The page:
Contractions generally sound a little more informal than their non-contracted equivalents. However, they also sound more natural, as non-contracted forms are practically never used in speech (except e.g. for emphasis or in cases where contractions are not grammatical).
Whether a particular piece of writing is "formal" enough to warrant avoiding contractions is really quite subjective. If you look at many scholarly books and even journal articles, you will find that many (native speaking) authors actually do use contractions and their respective editors have decided that they're happy with them. I would argue that contractions are almost always possible in e-mails: if the context was that formal, you probably wouldn't be communicating by e-mail in the first place. But as I say, it is a subjective decision.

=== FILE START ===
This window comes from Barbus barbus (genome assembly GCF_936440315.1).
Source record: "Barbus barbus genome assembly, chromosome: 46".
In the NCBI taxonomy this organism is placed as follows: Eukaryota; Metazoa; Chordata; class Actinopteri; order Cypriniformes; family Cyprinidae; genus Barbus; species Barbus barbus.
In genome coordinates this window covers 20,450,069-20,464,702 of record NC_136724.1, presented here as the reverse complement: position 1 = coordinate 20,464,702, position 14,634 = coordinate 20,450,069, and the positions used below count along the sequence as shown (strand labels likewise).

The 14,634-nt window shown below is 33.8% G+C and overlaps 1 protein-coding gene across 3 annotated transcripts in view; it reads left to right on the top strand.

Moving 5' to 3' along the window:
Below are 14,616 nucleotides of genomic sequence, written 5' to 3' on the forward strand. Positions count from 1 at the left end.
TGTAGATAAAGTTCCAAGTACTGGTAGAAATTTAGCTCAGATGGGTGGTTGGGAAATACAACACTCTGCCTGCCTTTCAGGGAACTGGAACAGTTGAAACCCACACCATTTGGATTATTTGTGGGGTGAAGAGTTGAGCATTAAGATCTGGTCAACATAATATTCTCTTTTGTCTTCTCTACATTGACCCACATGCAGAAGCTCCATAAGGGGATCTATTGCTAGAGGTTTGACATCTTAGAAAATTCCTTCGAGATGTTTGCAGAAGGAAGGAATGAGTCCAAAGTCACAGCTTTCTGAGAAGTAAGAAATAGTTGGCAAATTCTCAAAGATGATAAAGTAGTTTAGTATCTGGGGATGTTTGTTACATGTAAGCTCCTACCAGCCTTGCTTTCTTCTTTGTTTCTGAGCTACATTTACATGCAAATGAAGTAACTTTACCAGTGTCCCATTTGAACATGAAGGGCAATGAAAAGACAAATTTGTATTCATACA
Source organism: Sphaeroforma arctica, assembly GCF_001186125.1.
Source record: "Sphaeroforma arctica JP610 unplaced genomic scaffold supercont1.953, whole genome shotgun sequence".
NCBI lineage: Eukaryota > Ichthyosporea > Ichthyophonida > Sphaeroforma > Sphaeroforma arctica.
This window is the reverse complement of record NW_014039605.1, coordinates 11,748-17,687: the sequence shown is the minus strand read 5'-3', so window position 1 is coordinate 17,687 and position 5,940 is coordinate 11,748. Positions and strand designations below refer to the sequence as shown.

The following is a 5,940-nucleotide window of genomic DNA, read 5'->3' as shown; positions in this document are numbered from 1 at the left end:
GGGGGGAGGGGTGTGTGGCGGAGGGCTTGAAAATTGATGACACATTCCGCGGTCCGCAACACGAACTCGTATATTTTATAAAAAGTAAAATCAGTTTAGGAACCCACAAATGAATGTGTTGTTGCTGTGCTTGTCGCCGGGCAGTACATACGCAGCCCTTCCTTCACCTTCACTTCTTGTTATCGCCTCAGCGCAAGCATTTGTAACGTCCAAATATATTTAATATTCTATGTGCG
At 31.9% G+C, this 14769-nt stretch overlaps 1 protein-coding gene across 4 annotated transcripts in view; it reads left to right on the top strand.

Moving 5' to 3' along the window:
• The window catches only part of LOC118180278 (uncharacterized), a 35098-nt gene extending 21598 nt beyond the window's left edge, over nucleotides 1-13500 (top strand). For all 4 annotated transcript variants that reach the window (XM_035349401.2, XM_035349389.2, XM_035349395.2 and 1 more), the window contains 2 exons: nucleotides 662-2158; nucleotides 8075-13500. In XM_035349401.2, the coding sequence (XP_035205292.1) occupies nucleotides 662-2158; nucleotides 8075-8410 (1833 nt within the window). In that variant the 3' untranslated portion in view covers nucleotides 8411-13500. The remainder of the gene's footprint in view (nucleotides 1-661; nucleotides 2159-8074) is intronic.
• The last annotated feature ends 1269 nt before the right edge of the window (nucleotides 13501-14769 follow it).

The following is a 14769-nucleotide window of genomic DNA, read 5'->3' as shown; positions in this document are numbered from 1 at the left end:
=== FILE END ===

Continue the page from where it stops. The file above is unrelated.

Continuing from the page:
On the other hand, if you are writing in a formal context such as a journal article or a formal letter to a company and can't decide whether or not to use contractions, then I think that avoiding contractions will always be a "safe" decision in such formal contexts.